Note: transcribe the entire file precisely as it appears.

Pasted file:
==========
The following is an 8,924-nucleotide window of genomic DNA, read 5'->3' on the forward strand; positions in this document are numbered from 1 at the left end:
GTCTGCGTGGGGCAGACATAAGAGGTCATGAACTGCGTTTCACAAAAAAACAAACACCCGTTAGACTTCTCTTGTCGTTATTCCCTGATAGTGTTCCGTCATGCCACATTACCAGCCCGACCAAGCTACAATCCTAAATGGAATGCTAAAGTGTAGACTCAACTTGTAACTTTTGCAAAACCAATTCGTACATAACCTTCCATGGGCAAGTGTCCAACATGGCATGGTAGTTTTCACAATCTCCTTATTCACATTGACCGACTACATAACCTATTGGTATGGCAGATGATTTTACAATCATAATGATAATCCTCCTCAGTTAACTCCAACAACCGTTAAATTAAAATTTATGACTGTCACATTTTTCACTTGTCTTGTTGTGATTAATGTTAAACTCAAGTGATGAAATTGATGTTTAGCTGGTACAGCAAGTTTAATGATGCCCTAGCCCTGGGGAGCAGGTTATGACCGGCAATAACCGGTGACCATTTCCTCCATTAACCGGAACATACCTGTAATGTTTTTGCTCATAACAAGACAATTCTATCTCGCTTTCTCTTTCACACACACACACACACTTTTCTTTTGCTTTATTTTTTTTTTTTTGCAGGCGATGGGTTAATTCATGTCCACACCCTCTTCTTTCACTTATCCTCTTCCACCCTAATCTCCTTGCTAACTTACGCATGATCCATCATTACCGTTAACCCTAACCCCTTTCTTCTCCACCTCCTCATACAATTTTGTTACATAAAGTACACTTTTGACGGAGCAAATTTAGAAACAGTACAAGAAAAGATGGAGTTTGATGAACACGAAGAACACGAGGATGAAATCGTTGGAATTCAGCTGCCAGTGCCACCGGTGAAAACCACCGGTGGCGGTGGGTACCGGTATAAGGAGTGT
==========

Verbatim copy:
The following is an 8,924-nucleotide window of genomic DNA, read 5'->3' on the forward strand; positions in this document are numbered from 1 at the left end:
GTCTGCGTGGGGCAGACATAAGAGGTCATGAACTGCGTTTCACAAAAAAACAAACACCCGTTAGACTTCTCTTGTCGTTATTCCCTGATAGTGTTCCGTCATGCCACATTACCAGCCCGACCAAGCTACAATCCTAAATGGAATGCTAAAGTGTAGACTCAACTTGTAACTTTTGCAAAACCAATTCGTACATAACCTTCCATGGGCAAGTGTCCAACATGGCATGGTAGTTTTCACAATCTCCTTATTCACATTGACCGACTACATAACCTATTGGTATGGCAGATGATTTTACAATCATAATGATAATCCTCCTCAGTTAACTCCAACAACCGTTAAATTAAAATTTATGACTGTCACATTTTTCACTTGTCTTGTTGTGATTAATGTTAAACTCAAGTGATGAAATTGATGTTTAGCTGGTACAGCAAGTTTAATGATGCCCTAGCCCTGGGGAGCAGGTTATGACCGGCAATAACCGGTGACCATTTCCTCCATTAACCGGAACATACCTGTAATGTTTTTGCTCATAACAAGACAATTCTATCTCGCTTTCTCTTTCACACACACACACACACTTTTCTTTTGCTTTATTTTTTTTTTTTTGCAGGCGATGGGTTAATTCATGTCCACACCCTCTTCTTTCACTTATCCTCTTCCACCCTAATCTCCTTGCTAACTTACGCATGATCCATCATTACCGTTAACCCTAACCCCTTTCTTCTCCACCTCCTCATACAATTTTGTTACATAAAGTACACTTTTGACGGAGCAAATTTAGAAACAGTACAAGAAAAGATGGAGTTTGATGAACACGAAGAACACGAGGATGAAATCGTTGGAATTCAGCTGCCAGTGCCACCGGTGAAAACCACCGGTGGCGGTGGGTACCGGTATAAGGAGTGT